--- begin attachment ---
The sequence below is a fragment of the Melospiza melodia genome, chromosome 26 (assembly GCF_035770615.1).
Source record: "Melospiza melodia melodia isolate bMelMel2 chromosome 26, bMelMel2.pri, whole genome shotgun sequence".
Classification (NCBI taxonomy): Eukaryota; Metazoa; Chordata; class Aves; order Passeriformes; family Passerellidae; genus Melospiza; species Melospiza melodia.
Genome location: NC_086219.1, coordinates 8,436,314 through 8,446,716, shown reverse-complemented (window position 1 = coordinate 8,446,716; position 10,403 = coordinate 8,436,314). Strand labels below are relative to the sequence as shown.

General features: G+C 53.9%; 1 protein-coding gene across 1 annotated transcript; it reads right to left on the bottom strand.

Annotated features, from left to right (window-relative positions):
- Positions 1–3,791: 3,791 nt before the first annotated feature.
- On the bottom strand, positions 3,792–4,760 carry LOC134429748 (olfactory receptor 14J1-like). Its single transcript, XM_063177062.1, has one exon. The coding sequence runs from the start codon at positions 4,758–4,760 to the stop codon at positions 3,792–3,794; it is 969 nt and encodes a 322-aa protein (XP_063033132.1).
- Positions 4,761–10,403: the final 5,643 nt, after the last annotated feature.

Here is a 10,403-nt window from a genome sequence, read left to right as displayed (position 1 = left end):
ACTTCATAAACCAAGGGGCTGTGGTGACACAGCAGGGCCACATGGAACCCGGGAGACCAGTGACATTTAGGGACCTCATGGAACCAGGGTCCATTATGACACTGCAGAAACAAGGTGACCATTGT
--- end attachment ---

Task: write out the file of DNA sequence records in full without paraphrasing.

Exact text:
The sequence below is a fragment of the Melospiza melodia genome, chromosome 26 (assembly GCF_035770615.1).
Source record: "Melospiza melodia melodia isolate bMelMel2 chromosome 26, bMelMel2.pri, whole genome shotgun sequence".
Classification (NCBI taxonomy): Eukaryota; Metazoa; Chordata; class Aves; order Passeriformes; family Passerellidae; genus Melospiza; species Melospiza melodia.
Genome location: NC_086219.1, coordinates 8,436,314 through 8,446,716, shown reverse-complemented (window position 1 = coordinate 8,446,716; position 10,403 = coordinate 8,436,314). Strand labels below are relative to the sequence as shown.

General features: G+C 53.9%; 1 protein-coding gene across 1 annotated transcript; it reads right to left on the bottom strand.

Annotated features, from left to right (window-relative positions):
- Positions 1–3,791: 3,791 nt before the first annotated feature.
- On the bottom strand, positions 3,792–4,760 carry LOC134429748 (olfactory receptor 14J1-like). Its single transcript, XM_063177062.1, has one exon. The coding sequence runs from the start codon at positions 4,758–4,760 to the stop codon at positions 3,792–3,794; it is 969 nt and encodes a 322-aa protein (XP_063033132.1).
- Positions 4,761–10,403: the final 5,643 nt, after the last annotated feature.

Here is a 10,403-nt window from a genome sequence, read left to right as displayed (position 1 = left end):
ACTTCATAAACCAAGGGGCTGTGGTGACACAGCAGGGCCACATGGAACCCGGGAGACCAGTGACATTTAGGGACCTCATGGAACCAGGGTCCATTATGACACTGCAGAAACAAGGTGACCATTGT